Want a new way to measure every business’s most important challenge?
Without customers and sales you don’t have a business. That’s why every business needs to quantify its sales activities.
Yet accurately measuring the impact of different sales strategies and techniques is often easier said than done.
So here’s a new approach based on social selling. If you’re unfamiliar, social selling is the process of building stronger relationships with potential customers based on understanding their needs and problems (in short, actually knowing the people you hope to do business with.)
I talked with Nick VanWagner, the Director of Sales Insights at LinkedIn, about how you can use social selling to measure the effectiveness of your sales team. (If you use Sales Navigator, LinkedIn just integrated their Social Selling Index to make it easier to track your results.)
Back when the stars of any sales team were the people who made the most calls, measurement of sales metrics was all about quantity. Cold calls made and meetings scheduled were the measures of success.
Sales has grown up since the days of nonstop cold calling, and today, social selling–in which sales people use social channels to build networks and knowledge of prospects–is the place where deals get their start.
That means measurement takes on an entirely different look and feel. Certainly, revenue and deals are still tracked, and are valid metrics of success–but cold calls and emails no longer signify sales teams are efficiently using their time to nurture prospects.
Sales, which was always driven by relationships and connections, now has a new way to strengthen these bonds: social selling. Measure your sales team’s ability to build quality relationships by tracking these skills and activities:
1. Establishing your professional brand.
Do your salespeople take pains to build out their social profiles, and add rich media to engage viewers and teach them about products and services? Are they contributing blog posts that set them up as thought leaders–and that are gaining page views and followers?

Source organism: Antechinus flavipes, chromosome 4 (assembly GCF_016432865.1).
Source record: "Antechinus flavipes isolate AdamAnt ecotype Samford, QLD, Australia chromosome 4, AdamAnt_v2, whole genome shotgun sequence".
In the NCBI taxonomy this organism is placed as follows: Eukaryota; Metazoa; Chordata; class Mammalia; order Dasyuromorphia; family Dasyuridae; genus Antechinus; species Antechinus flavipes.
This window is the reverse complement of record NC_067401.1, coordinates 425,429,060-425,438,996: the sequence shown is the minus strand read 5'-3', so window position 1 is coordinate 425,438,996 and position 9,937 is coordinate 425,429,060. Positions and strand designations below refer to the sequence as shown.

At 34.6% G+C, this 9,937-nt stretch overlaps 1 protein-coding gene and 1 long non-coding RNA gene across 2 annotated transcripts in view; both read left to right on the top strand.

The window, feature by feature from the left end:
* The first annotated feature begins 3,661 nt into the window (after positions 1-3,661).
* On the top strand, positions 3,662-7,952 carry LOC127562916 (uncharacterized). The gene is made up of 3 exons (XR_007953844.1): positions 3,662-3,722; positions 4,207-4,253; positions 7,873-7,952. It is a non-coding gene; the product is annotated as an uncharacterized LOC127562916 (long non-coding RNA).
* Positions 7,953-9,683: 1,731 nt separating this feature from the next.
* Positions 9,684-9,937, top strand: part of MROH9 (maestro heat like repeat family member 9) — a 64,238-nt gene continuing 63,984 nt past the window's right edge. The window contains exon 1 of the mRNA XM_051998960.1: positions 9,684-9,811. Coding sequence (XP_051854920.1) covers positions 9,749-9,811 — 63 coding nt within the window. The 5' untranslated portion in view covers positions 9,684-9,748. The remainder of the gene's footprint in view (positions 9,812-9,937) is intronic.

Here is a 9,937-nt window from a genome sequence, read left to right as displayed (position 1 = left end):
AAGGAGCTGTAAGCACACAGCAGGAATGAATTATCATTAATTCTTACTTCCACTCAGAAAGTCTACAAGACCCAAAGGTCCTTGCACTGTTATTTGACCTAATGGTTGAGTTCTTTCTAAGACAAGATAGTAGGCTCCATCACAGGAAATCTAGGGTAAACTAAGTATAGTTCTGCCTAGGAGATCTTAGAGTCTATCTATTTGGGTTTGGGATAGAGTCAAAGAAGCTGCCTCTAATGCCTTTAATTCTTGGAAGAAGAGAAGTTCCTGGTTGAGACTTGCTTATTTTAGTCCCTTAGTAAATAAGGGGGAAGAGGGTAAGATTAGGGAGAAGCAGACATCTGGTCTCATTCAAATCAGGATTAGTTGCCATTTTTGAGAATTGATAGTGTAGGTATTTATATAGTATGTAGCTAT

Salespeople’s willingness to tell a story about their value to customers is an important indicator of their ability to work with prospects and customers. Salespeople should also spend time thinking about what their brand represents–asking themselves questions like, “What am I most passionate about? What do I have to offer that no one else does?”
2. Finding the right people.
Do salespeople take a strategic approach to identifying decision makers? Do they make use of social channel search and list-building tools to find the right targets and then reach out to them?
Salespeople who make efficient use of their social networks will seek out connections to people who are already connected with their own network (then they can request warm introductions).
3. Engaging with insights.
Part of this skill is being a thought leader, and authoring content that shows customers your salespeople know how to address their pain points. When you become known as a problem solver, you strengthen personal connections. Take the time to identify a pain point and provide information to help solve it.
The other part of engaging with insights refers to how salespeople use the information they glean from social selling relationships. For example, at LinkedIn, our Social Selling Index (SSI) measures sales people’s response rates for InMails, the private messages that one LinkedIn member can send to another member.
If salespeople are crafting InMails so they encourage thoughtful discussion with prospects–as opposed to just doing the hard sell–the open rates for their InMails should be higher.
4. Connecting to people that matter.
Social selling is about quality connections, not quantity. Are sales people getting as many notches as possible on their social selling belts because they want the numbers? Or are they only adding people to their networks who they can engage with to help solve business challenges, and eventually close a deal?
Our Social Selling Index measures this skill by tracking accepted connection requests versus total connection requests sent by a salesperson. A low number of accepted requests may mean the salesperson is not convincing the invitee that the relationship would be beneficial to both of them.
Another way to gauge the value of connection and networks is to measure how many valuable connections sales professionals have at each key account. Multiple entry points into important accounts is critical when you’re trying to nurture a prospect. You can track this metric by looking at social connections, but also by examining contacts within your CRM solution.
Social selling has upended many of the old rules of sales, and in a changed world, measuring sales effectiveness requires a new perspective.
Measuring social selling may require a new approach, but it’s critical for future success.